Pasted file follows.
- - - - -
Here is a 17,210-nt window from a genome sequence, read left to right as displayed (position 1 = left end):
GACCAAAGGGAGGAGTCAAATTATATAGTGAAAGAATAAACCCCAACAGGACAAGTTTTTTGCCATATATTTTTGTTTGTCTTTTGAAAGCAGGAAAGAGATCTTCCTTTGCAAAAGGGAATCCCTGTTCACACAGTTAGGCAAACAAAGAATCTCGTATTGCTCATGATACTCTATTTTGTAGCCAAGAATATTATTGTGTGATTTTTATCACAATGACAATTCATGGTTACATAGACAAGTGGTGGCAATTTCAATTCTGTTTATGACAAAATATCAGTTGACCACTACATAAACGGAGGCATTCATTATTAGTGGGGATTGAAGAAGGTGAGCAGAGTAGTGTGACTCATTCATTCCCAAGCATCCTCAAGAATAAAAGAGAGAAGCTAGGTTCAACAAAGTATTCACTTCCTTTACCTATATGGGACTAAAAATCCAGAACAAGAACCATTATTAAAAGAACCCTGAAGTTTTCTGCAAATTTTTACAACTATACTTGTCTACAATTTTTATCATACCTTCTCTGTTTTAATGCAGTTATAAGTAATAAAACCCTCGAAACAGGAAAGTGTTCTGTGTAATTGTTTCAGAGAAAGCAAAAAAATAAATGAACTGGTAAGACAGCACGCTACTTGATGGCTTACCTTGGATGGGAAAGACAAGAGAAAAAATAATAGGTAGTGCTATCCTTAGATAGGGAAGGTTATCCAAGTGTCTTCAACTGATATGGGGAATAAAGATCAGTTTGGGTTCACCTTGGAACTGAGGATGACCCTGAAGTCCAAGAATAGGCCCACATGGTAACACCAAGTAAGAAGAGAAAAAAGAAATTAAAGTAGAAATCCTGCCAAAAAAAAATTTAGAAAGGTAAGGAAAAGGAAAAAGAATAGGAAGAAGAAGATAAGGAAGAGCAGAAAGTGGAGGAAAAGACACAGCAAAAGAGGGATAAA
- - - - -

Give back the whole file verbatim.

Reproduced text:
Here is a 17,210-nt window from a genome sequence, read left to right as displayed (position 1 = left end):
GACCAAAGGGAGGAGTCAAATTATATAGTGAAAGAATAAACCCCAACAGGACAAGTTTTTTGCCATATATTTTTGTTTGTCTTTTGAAAGCAGGAAAGAGATCTTCCTTTGCAAAAGGGAATCCCTGTTCACACAGTTAGGCAAACAAAGAATCTCGTATTGCTCATGATACTCTATTTTGTAGCCAAGAATATTATTGTGTGATTTTTATCACAATGACAATTCATGGTTACATAGACAAGTGGTGGCAATTTCAATTCTGTTTATGACAAAATATCAGTTGACCACTACATAAACGGAGGCATTCATTATTAGTGGGGATTGAAGAAGGTGAGCAGAGTAGTGTGACTCATTCATTCCCAAGCATCCTCAAGAATAAAAGAGAGAAGCTAGGTTCAACAAAGTATTCACTTCCTTTACCTATATGGGACTAAAAATCCAGAACAAGAACCATTATTAAAAGAACCCTGAAGTTTTCTGCAAATTTTTACAACTATACTTGTCTACAATTTTTATCATACCTTCTCTGTTTTAATGCAGTTATAAGTAATAAAACCCTCGAAACAGGAAAGTGTTCTGTGTAATTGTTTCAGAGAAAGCAAAAAAATAAATGAACTGGTAAGACAGCACGCTACTTGATGGCTTACCTTGGATGGGAAAGACAAGAGAAAAAATAATAGGTAGTGCTATCCTTAGATAGGGAAGGTTATCCAAGTGTCTTCAACTGATATGGGGAATAAAGATCAGTTTGGGTTCACCTTGGAACTGAGGATGACCCTGAAGTCCAAGAATAGGCCCACATGGTAACACCAAGTAAGAAGAGAAAAAAGAAATTAAAGTAGAAATCCTGCCAAAAAAAAATTTAGAAAGGTAAGGAAAAGGAAAAAGAATAGGAAGAAGAAGATAAGGAAGAGCAGAAAGTGGAGGAAAAGACACAGCAAAAGAGGGATAAA